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Harsh penalties – or compassion, rehabilitation and restoration?

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The body of laws in any nation should reveal a real human civilisation that is advanced, progressive and in line with human aspirations, says Dominic Damian.

What are the ideals and components that give faith its backbone to attract and inspire us to acts in excess of our human limitations?

Is it a faith:

  • with an invitation to love as a cornerstone?
  • with compassion, mercy and forgiveness as its pillars?
  • that accords equality and respect to those considered non-believers?
  • that dignifies human life with a culture of sharing with one’s neighbours and the community?
  • that prompts its followers to sacrifice their lives for a meaningful cause or for the protection of all life?

Despite the various manifestations of the divine, we have atheists who live principled, altruistic and dignified lives and contribute to the advancement of society. Should it be deemed an incompatibility if individuals who have no professed faith commit their lives towards the common good and are able to live with others in deep harmony and peace – sometimes even better than those who profess a religious faith? Can we deem our lives to be superior because we have faith? It is sheer arrogance if we claim superiority by virtue of faith or anything we invent to advance our claims.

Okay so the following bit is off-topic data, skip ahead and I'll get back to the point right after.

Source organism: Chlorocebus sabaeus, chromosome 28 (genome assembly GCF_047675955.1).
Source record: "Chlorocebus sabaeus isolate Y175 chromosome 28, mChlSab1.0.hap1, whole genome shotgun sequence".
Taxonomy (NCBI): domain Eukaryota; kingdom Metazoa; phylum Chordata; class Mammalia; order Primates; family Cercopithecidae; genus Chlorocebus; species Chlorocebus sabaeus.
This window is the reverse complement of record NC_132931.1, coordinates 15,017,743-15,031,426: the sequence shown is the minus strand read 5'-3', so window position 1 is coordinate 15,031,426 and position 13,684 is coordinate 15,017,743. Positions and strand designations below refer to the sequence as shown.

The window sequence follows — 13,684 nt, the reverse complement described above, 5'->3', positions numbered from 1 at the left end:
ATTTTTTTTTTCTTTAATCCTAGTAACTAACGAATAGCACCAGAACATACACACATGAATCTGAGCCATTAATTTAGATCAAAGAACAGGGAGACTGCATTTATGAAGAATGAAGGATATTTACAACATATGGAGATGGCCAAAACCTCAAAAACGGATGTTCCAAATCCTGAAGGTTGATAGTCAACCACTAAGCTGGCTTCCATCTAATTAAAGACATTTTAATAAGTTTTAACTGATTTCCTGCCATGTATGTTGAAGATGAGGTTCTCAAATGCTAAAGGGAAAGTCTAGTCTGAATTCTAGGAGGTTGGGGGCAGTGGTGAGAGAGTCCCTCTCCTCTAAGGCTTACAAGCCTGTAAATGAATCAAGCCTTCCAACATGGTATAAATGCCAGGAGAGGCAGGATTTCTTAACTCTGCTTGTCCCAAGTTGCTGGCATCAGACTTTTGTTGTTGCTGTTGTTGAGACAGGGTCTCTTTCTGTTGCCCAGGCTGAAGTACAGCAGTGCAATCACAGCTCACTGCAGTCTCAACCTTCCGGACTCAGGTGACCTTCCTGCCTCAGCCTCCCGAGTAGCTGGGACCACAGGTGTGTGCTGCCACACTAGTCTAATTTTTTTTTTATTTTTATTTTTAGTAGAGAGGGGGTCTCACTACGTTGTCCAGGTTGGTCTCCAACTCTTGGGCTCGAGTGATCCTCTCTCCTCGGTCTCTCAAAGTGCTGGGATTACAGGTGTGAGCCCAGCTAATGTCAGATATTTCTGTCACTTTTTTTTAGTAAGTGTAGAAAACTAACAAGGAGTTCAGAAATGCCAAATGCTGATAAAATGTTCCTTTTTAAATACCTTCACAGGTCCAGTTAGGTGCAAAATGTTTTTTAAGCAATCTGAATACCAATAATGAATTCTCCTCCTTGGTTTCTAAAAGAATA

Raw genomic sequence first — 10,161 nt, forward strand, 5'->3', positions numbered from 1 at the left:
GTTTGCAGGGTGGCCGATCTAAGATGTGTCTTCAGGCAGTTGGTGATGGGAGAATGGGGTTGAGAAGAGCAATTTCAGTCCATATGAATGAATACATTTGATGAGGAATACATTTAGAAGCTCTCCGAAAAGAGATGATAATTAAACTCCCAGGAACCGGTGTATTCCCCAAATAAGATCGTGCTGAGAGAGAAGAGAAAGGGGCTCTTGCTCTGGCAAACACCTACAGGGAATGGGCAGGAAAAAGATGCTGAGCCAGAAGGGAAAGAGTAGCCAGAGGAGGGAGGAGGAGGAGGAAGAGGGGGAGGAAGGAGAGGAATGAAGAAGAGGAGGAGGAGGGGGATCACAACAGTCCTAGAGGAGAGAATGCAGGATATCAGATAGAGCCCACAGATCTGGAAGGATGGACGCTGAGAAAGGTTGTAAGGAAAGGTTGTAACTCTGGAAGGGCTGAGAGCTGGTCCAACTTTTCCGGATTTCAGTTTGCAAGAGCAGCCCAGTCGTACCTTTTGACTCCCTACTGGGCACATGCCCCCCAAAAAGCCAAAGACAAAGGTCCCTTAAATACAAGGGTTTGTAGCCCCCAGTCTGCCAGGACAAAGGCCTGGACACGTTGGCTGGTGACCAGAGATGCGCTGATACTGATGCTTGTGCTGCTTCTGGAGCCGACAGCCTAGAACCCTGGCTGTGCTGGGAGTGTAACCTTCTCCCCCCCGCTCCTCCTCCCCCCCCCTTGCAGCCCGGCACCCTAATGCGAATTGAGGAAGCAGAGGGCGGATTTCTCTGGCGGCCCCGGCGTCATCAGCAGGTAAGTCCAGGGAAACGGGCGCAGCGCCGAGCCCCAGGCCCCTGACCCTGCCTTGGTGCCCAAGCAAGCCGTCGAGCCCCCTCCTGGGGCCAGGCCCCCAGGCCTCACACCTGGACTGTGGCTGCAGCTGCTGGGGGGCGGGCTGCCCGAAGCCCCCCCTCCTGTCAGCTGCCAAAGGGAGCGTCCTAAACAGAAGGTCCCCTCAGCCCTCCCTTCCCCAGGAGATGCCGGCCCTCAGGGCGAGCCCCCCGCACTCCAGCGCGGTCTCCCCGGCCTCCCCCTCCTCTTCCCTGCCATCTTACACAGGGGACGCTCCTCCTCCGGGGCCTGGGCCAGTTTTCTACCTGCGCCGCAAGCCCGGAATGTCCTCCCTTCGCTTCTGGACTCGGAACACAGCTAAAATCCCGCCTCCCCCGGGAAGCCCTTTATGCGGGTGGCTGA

A mother who brings her young son over for violin lessons told me, “No matter how foolish, irrational or illogical [certain] laws may be, will always use their intellect and find means to apply such laws; if unsuccessful – they will use sheer brute force to apply [these laws].”

Now I am respectfully articulating opinions that they may lend dignity to all without exception. Hopefully, critical yet fruitful thinking will materialise from such opinions, though they may seem provocative. Hopefully, non-Muslims are not denied the freedom to express views about laws that may directly impact their lives.

Though I have expressed disagreement towards any form of capital punishment, I would like to believe that the those who support penalties such as the removal of a limb or caning must be acting in good faith on the premise that they are undertaking a divine mission. As such, I would not view such challenges as an abomination.

Some major concerns should be negotiated in a rational and spiritual manner. A multifaceted approach is essential to consider, with compassion and wisdom, the current needs of society, their respective spiritual prescriptions and their relevance to this day and age

It is my understanding that religious laws with severe penalties would be promoted based on the concept of creating an ideal society with specific components that minimise the opportunity for transgressions against what is regarded as divine law.

Would such an ideal society be one where:

  • wealth distribution is egalitarian
  • education is accessible to all
  • employment opportunities are open to all
  • racial, religious and gender discrimination is non-existent
  • affordable or subsidised medical treatment is available to all
  • minority religions can be practised without restrictions
  • no one is disadvantaged or marginalised
  • everyone is equal before the law
  • affordable housing is available to all
  • corruption and poverty have been wiped out